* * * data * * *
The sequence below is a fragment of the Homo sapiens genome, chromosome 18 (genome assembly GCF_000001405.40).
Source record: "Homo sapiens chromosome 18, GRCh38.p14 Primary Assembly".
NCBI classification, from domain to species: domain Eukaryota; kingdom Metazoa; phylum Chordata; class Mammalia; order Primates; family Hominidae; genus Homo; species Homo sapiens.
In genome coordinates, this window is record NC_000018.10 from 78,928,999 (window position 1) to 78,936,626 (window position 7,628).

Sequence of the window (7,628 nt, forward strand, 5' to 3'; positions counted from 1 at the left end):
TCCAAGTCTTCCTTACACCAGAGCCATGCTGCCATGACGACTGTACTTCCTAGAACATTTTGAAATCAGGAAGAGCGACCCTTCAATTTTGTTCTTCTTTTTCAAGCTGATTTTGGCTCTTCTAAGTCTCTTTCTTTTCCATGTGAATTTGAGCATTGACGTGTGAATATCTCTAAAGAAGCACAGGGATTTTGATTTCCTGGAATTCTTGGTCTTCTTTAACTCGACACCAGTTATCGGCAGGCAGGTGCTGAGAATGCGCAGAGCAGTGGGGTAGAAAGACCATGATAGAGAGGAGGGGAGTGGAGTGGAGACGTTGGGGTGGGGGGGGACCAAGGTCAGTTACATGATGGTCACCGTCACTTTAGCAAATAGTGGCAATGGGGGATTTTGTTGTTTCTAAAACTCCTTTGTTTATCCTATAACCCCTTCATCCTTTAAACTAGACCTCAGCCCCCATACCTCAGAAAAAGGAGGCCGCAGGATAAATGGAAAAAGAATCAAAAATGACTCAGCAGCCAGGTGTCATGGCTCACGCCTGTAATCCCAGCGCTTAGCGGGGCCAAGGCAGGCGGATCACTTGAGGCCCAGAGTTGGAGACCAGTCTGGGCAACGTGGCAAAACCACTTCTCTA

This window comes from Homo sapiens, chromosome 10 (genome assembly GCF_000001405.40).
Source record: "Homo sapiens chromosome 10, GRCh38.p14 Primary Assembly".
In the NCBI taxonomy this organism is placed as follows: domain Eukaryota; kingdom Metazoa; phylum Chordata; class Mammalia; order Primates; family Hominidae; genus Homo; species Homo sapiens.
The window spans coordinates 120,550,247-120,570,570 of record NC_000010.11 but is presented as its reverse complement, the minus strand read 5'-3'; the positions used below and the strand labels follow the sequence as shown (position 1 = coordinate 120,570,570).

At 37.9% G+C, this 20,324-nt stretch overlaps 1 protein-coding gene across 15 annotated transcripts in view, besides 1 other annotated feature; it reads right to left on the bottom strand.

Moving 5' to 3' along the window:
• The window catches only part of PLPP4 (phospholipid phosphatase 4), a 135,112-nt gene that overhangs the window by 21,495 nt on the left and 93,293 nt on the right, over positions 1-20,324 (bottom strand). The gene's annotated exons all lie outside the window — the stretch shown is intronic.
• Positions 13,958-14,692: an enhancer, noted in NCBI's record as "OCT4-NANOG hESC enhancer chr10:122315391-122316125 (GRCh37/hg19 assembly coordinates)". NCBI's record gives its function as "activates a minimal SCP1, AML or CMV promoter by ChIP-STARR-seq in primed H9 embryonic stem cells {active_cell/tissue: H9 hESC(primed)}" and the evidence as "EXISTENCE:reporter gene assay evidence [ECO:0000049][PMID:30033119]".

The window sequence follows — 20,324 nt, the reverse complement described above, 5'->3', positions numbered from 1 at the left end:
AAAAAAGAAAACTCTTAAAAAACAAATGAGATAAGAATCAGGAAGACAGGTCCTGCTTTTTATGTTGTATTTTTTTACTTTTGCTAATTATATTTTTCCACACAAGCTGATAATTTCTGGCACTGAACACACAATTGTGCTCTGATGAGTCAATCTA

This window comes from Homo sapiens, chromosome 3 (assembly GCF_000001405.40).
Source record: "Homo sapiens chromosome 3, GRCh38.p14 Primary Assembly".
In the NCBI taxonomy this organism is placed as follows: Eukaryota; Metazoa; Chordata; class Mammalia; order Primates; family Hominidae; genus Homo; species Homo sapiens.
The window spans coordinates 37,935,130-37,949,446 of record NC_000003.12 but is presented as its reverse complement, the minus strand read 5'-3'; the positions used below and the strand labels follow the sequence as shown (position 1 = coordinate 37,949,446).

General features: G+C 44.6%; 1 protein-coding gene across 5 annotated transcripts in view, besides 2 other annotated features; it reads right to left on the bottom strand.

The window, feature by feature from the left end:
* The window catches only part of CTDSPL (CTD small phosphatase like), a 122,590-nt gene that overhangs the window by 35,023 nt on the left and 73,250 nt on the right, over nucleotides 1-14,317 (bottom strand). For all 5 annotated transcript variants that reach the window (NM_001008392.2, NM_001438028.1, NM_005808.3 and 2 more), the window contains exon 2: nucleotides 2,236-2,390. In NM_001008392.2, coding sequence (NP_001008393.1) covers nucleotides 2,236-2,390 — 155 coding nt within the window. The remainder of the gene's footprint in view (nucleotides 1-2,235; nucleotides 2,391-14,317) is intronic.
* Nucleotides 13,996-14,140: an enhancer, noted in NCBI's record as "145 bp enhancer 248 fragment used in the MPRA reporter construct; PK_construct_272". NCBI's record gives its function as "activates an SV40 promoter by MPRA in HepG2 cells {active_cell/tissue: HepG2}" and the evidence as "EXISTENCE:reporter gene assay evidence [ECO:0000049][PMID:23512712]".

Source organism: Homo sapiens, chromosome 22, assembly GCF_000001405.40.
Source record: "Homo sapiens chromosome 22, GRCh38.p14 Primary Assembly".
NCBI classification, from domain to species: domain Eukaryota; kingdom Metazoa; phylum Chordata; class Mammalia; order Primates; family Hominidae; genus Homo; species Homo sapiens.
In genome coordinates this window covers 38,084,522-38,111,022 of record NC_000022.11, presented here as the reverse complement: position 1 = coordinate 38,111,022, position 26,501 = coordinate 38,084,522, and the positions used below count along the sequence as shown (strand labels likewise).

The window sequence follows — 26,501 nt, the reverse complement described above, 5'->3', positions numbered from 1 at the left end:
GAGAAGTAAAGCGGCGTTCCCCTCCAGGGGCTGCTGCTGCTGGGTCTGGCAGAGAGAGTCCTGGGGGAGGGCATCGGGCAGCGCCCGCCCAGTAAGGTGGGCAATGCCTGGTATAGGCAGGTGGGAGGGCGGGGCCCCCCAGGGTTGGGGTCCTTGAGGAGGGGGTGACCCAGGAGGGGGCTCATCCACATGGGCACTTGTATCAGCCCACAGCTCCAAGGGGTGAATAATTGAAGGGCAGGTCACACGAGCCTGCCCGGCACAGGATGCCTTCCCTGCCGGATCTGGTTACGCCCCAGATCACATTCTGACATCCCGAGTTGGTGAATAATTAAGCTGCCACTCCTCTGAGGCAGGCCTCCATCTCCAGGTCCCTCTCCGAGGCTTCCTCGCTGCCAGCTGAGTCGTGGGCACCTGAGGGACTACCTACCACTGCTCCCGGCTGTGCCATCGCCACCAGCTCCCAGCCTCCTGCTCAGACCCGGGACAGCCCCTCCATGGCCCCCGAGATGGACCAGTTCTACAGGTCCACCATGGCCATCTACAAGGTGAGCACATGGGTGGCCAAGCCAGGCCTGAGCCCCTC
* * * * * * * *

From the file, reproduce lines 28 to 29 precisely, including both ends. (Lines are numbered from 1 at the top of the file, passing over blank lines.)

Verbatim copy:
In genome coordinates this window covers 38,084,522-38,111,022 of record NC_000022.11, presented here as the reverse complement: position 1 = coordinate 38,111,022, position 26,501 = coordinate 38,084,522, and the positions used below count along the sequence as shown (strand labels likewise).

The window sequence follows — 26,501 nt, the reverse complement described above, 5'->3', positions numbered from 1 at the left end: